force calculation

can i compute the force acting on a particle in fluid due to temperature gradient by using compute group/group command

This question is really about sampling the potential of mean force. There are many ways to do this. I am not sure I have ever seen anyone use the method you describe (measuring average displacement of a particle restrained by a harmonic well). A more straightforward method would be to literally do nothing. Exclude the particle from the MD fix (e.g. fix nve) so its position is never updated. You can still sample the force on the particle and average it at whatever frequency you need:

group atom1 id 1
group md subtract all atom1
variable fx1 equal fx[1]
variable fy1 equal fy[1]
variable fz1 equal fz[1]
fix pmf all ave/time 10 100 1000 v_fx1 v_fy1 v_fz1 file pmf.dat

I ran a simple test with all the particles assigned an average x-velocity of +1.0 in LJ units. The output shows fx1 gradually decreasing from a large positive value.

[[email protected]…5834… genericmd]$ more pmf.dat

Time-averaged data for fix pmf

TimeStep v_fx1 v_fy1 v_fz1

1000 26.5592 3.81859 -8.05658
2000 26.3908 1.34714 2.41531
3000 30.1356 3.47733 -1.23915
4000 21.8561 1.9043 2.57763
5000 25.4985 -0.638132 2.57419
6000 26.4464 -1.08122 -0.114759
7000 20.4708 6.58261 3.55364
8000 23.0757 0.731702 -5.06514
9000 21.2459 -2.19472 2.42222
10000 17.1818 0.222538 3.96738

My name is Nikitha. You reply to my doubt in lammps.

First of all thanks Aidan for your reply.
But to be fair i don't understand your method. Sir, actually i'm studying
thermophoretic effect(motion of nano sized particle against temperature
gradient) of particle in liquid. Actually i want to measure the force
acting on particle due to thermophoresis effect. For the same i apply a
temperature gradient to my system (liquid argon) and i obtained a linear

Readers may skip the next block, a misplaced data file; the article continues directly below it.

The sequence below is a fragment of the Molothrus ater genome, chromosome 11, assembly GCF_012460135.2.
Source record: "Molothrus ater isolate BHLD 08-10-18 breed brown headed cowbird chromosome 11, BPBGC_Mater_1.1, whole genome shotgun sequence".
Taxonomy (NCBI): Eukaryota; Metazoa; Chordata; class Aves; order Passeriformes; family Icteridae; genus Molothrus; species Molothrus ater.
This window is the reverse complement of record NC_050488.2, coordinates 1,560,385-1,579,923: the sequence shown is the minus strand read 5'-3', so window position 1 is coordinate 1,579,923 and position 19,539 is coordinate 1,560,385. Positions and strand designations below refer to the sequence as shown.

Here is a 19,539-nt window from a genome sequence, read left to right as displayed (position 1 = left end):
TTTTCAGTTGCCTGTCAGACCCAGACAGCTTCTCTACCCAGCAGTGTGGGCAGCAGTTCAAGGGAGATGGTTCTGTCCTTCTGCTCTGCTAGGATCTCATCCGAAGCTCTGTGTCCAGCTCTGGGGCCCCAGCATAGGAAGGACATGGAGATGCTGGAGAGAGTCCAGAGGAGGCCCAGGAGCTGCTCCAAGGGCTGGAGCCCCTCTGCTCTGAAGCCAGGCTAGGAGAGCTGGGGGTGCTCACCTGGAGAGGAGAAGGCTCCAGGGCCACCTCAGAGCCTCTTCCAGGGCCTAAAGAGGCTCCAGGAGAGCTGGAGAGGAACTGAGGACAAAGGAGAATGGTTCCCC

temperature gradient. Now i need to measure the force on particle. I have
two ideas in my mind
(1) if i fix the particle in fluid domain with a particle spring constant
during my equlibrium run(before applying temperature gradient) and if know
the displacement of particle once the transient state is reached and
running the system for 5ns i can find out the force.
(2) after 5nm run measure the force exerted by surrounding fluid on
nanoparticle

i need to know which command i have to use to implement the idea

I just told you which commands to use. There is no need to allow the particle to move. Instead, let the liquid argon move around it. Anything you do with springs will just be more complicated. I append my sample script.

Aidan

[[email protected]…5834… genericmd]$ more in.test

3d Lennard-Jones melt

units lj
atom_style atomic

atom_modify map hash

boundary p p p
lattice fcc 0.8442
region box block 0 10 0 10 0 10
create_box 1 box
create_atoms 1 box
mass 1 1.0

velocity all create 3.0 87287
velocity all set 1.0 NULL NULL sum yes
pair_style lj/cut 2.5
pair_coeff 1 1 1.0 1.0 2.5

neighbor 0.3 bin
neigh_modify every 20 delay 0 check no

group atom1 id 1
group md subtract all atom1
variable fx1 equal fx[1]
variable fy1 equal fy[1]
variable fz1 equal fz[1]
fix pmf all ave/time 10 100 1000 v_fx1 v_fy1 v_fz1 file pmf.dat

variable x1 equal x[1]
variable y1 equal y[1]
variable z1 equal z[1]
compute mype all pe

fix 1 md nve

thermo_style custom step temp pe ke etotal press c_mype v_x1 v_y1 v_z1
thermo 50
run 10000

thanks steve for your suggestion. its work for me i guess

thanks steve for your suggestion. its work for me i guess

guessing is *never* a good approach in science. either you can prove
that you are doing the right thing or not.

same as aidan, i think your approach is needlessly complicated and
possibly missing the point. it feels a lot like you are trying to
apply a macroscopic model to a microscopic situation. even more so, by
tethering your reference atom you may perturb your system and you'll
have to consider the impact of the strength of the tether on your
results. also, you may have to check on how much the viscosity of your
liquid has an impact.

on the other hand, you already *have* the forces acting on each
particle. it is part of the MD simulation where you have direct access
to data, not available macroscopically. and if your interest is to
compute the net force in space due to the temperature gradient, i
would just go and average the force.
a more practical approach in my opinion would be to set up 1d slices
as chunks and use fix ave/chunk to get a "net force profile" across
the direction of the temperature gradient.

at any rate, if you ever plan to publish the results, you need to find
a solid statistical mechanical derivation of what you are computing.
"i guess" isn't sufficient.

axel.

thanks Dr. Axel for your valuable suggestion.